A sharing circle from this year’s social justice week. (Caterina Amaral)

A round dance from this years social justice week. (Courtesy Caterina Amaral)

The open letter 

A group of students called Indigenous Students Rising sent Ryerson an open letter last week calling for the university’s support for the indigenous and black populations.

“Every day, as students, we are faced with sideways glances every time we open our mouths to stand up for ourselves and our communities, and with the isolating feeling of having to always be the ones to speak up,” the letter says. “We have witnessed these acts against our black and indigenous faculty as well. Racism is alive and thriving at Ryerson University.”

The letter was sent to Ryerson president Mohamed Lachemi, the university, the office of equity diversity and inclusion, the Faculty of Community Services and the Ryerson school of social work on Nov. 15.

The Black Liberation Collective pledged its support for the letter and said it stands in solidarity with Indigenous Students Rising. On their Facebook page, they said that, “Black liberation will not come without indigenous liberation.”

Changes that need to be made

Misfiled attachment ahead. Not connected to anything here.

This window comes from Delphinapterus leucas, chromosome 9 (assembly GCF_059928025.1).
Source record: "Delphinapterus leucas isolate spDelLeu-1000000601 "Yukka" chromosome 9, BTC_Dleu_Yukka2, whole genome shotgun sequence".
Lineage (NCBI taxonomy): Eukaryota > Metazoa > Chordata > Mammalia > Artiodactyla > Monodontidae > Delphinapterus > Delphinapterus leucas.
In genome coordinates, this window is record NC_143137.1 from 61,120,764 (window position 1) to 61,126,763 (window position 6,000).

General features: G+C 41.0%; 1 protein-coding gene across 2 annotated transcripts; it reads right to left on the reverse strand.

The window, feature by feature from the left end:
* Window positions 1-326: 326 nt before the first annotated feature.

Some of the changes the open letter calls for are: an increase in the hiring of Indigenous faculty and staff as well as an increase of hiring anti-Black racism scholars.

They are also asking for solidarity and allyship training workshops, land acknowledgements at the beginning of every semester, discussions of micro-aggression in the classroom, extra funding for indigenous and black students in the school of social work and a concrete approach to examining privilege and allyship in the social work curriculum.

“It is our hope that this meeting will offer the office of the president an opportunity to show what concrete and immediate changes they are committing to. Further it is an opportunity to get on paper some integral short- and long-term goals,” Indigenous Students Rising said via e-mail.

Ryerson’s response

Lachemi has responded to the letter and extended an invitation to meet with Indigenous Students Rising.

“I received the letter. I take those issues very seriously,” said Lachemi. “I’m very committed to this. It’s a sincere invitation to talk about issues.”

Indigenous Students Rising has not yet arranged a time to meet with the university.

In an e-mail response to Lachemi’s office, it said that the group “can not in good conscience move forward on any community or administrative discussions until the Black Liberation Collective (BLC) has been given the space and time to begin the process of hearing and addressing (its own) concerns.”

Danielle Lee is a multimedia journalist based in Toronto. Her interests include film, television and music.

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